Shattering the Palm Beach Bubble: The Murder of Richard Kreusler

The Palm Beach, Fla. home of Richard Kreusler, where he was murdered at the front door on January 16, 1976.

Palm Beach is an enclave for the wealthy and notable; a place of private clubs, ritzy parties, and fundraisers, safely ensconsed behind gates and walls. Crime is not common in Palm Beach, and murder even less so.

That’s what made the events on the evening of January 16, 1976 so shocking to many in the city. Oil executive and Town Council candidate Richard Kreusler, and his wife Jane, had just returned home to their six children after attending a political fundraiser.

Just after 10:00 p.m., the front doorbell rang. As he opens the door, Kreusler is shot twice, and then again through a side window. As he lies on the floor he calls out to his wife, who calls police. Kreusler is transported to Good Samaritan Hospital in nearby West Palm Beach, where doctors worked on him for more than six hours.

At the Kreusler home, police badly mismanage the crime scene. A police officer rang the bell, destroying evidence of the shooter’s fingerprints. They also allow neighbors and curious onlookers to walk all over the yard, contaminating the scene. The only substantial evidence found was two 12-gauge shotgun shells. After 13 days in the hospital, Kreusler succumbs to his injuries and dies of an infection.

In an article about the case, the South Florida Sun Sentinel, quoted Dr. McKinley Cheshire, “psychiatrist to the rich and not-so-rich in Palm Beach County.” He said, “It was Camelot. Then the man was murdered, and the general level of anxiety increased almost daily. People were frightened, insecure.”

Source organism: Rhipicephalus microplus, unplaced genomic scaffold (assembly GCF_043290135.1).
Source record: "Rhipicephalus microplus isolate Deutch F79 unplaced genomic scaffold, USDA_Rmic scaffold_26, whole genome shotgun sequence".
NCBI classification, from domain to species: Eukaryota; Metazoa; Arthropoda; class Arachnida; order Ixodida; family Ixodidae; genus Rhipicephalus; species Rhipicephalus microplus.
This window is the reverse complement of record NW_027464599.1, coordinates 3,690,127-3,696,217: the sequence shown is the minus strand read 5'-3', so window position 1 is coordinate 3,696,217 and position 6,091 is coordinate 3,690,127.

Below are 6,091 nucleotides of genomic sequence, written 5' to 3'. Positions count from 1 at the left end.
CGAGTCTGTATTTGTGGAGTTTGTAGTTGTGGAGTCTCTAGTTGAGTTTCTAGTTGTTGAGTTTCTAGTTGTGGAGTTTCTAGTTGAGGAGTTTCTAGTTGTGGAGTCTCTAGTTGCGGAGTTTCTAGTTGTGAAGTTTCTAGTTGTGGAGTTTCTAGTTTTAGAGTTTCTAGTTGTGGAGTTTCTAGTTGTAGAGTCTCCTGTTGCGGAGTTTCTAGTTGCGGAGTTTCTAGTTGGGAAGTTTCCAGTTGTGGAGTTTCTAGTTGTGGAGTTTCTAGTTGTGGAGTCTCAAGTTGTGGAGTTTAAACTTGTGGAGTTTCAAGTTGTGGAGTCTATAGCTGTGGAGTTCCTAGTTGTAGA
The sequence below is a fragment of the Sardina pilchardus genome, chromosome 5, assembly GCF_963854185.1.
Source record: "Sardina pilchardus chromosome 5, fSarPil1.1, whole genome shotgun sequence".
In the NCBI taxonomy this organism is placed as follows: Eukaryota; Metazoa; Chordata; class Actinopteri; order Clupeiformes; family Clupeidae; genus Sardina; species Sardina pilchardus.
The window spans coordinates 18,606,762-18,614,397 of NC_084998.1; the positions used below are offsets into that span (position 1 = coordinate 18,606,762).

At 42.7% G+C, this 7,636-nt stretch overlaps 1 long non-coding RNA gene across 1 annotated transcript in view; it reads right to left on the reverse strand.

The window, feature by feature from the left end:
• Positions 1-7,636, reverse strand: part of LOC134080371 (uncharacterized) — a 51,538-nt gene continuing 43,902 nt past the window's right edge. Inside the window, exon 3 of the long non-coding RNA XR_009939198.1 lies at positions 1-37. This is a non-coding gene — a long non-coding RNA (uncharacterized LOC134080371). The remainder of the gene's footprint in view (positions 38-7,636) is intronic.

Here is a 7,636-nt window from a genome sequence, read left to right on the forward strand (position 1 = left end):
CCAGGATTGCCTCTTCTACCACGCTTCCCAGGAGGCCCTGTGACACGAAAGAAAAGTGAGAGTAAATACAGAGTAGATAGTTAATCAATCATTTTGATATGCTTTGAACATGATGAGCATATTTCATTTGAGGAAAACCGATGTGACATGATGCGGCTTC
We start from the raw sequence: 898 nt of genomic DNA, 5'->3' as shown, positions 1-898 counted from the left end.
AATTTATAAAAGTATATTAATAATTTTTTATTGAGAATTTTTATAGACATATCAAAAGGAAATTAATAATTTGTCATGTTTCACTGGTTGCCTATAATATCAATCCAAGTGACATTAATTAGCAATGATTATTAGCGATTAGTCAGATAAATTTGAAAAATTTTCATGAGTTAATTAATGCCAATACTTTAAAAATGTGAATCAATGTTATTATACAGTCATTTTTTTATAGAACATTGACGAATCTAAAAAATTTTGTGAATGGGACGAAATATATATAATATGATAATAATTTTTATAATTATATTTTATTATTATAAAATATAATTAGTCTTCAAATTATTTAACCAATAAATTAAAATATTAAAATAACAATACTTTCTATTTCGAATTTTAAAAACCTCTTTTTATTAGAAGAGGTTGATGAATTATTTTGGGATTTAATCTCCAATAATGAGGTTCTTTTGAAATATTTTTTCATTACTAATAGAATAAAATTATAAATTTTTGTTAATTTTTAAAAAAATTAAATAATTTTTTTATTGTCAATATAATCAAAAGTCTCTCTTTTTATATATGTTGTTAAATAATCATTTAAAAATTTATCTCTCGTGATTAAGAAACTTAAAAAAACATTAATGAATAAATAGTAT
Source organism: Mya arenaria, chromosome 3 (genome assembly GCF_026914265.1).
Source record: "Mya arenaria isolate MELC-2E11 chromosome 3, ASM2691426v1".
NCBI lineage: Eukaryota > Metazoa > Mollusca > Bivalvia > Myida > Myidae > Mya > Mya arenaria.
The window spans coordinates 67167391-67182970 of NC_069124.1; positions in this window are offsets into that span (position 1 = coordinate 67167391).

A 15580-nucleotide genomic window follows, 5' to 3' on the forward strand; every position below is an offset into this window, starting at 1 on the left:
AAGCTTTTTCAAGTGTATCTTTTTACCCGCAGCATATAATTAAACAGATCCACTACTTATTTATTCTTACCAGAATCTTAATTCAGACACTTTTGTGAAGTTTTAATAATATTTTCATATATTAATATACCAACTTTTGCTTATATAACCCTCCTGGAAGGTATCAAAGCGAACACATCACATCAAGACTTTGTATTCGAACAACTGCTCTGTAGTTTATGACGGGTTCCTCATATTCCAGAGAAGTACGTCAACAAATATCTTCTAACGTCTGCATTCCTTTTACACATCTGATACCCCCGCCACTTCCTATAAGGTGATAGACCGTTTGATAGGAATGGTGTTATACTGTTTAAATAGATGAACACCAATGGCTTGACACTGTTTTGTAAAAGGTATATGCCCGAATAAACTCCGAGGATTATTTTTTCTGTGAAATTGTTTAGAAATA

There were theories about what happened. Some alleged it was a mob hit due to business dealings in which Kreusler was involved. Others suspected it was a revenge murder perpetrated by the jealous boyfriend of a stripper with whom Kreusler was alleged to have had an affair.

Despite the theories, the case remain unsolved until the following year, when police received a big break. An inmate provided a confession letter he said was written by Mark Herman, a local karate instructor who had recently been convicted of an unrelated crime. In all, four inmates testified that Herman had confessed to the murder and agreed to testify in exchange for a reduction in their sentences.

Prosecutors claimed it was a case of mistaken identity, and that Herman intended to kill a man visiting his parents next door over a failed drug deal, but shot Kreusler instead. Despite no physical evidence linking him to the crime, Herman was convicted. The prisoners who testified against him split a reward posted for the successful prosecution of Kreusler’s killer.

Herman maintained his innocence, and it did not take long for doubts to rise about the veracity of the conviction. Eventually his sentence was commuted to time served by then-Florida governor Lawton Chiles. Herman served 15 years for a murder he maintains he did not commit and is trying to have his name cleared. Even Kreusler’s children are convinced of his innocence and are supporting his effort.


The Kreusler home is located at 272 Via Marla, Palm Beach, Florida.